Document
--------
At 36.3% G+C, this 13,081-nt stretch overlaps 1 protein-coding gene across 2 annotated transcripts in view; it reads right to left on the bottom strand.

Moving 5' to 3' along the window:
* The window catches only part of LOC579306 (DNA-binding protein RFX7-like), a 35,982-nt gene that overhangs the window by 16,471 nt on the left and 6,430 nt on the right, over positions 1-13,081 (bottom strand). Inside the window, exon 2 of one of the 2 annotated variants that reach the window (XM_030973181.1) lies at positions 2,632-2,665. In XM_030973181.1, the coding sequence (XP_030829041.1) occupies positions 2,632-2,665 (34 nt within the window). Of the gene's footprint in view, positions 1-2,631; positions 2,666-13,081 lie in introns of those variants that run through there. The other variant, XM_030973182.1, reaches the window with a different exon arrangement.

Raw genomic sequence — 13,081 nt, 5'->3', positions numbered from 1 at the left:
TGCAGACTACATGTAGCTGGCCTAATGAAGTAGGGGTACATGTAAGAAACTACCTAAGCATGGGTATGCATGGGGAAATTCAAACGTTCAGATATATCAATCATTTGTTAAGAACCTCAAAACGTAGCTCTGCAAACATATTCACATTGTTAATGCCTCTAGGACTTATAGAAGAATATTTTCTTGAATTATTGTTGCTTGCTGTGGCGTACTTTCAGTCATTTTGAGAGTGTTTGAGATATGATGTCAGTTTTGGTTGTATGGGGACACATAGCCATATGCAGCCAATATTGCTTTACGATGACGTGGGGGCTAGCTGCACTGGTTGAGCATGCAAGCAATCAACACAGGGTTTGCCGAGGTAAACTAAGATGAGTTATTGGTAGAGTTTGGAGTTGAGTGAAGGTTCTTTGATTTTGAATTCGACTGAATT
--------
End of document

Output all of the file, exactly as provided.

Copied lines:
At 36.3% G+C, this 13,081-nt stretch overlaps 1 protein-coding gene across 2 annotated transcripts in view; it reads right to left on the bottom strand.

Moving 5' to 3' along the window:
* The window catches only part of LOC579306 (DNA-binding protein RFX7-like), a 35,982-nt gene that overhangs the window by 16,471 nt on the left and 6,430 nt on the right, over positions 1-13,081 (bottom strand). Inside the window, exon 2 of one of the 2 annotated variants that reach the window (XM_030973181.1) lies at positions 2,632-2,665. In XM_030973181.1, the coding sequence (XP_030829041.1) occupies positions 2,632-2,665 (34 nt within the window). Of the gene's footprint in view, positions 1-2,631; positions 2,666-13,081 lie in introns of those variants that run through there. The other variant, XM_030973182.1, reaches the window with a different exon arrangement.

Raw genomic sequence — 13,081 nt, 5'->3', positions numbered from 1 at the left:
TGCAGACTACATGTAGCTGGCCTAATGAAGTAGGGGTACATGTAAGAAACTACCTAAGCATGGGTATGCATGGGGAAATTCAAACGTTCAGATATATCAATCATTTGTTAAGAACCTCAAAACGTAGCTCTGCAAACATATTCACATTGTTAATGCCTCTAGGACTTATAGAAGAATATTTTCTTGAATTATTGTTGCTTGCTGTGGCGTACTTTCAGTCATTTTGAGAGTGTTTGAGATATGATGTCAGTTTTGGTTGTATGGGGACACATAGCCATATGCAGCCAATATTGCTTTACGATGACGTGGGGGCTAGCTGCACTGGTTGAGCATGCAAGCAATCAACACAGGGTTTGCCGAGGTAAACTAAGATGAGTTATTGGTAGAGTTTGGAGTTGAGTGAAGGTTCTTTGATTTTGAATTCGACTGAATT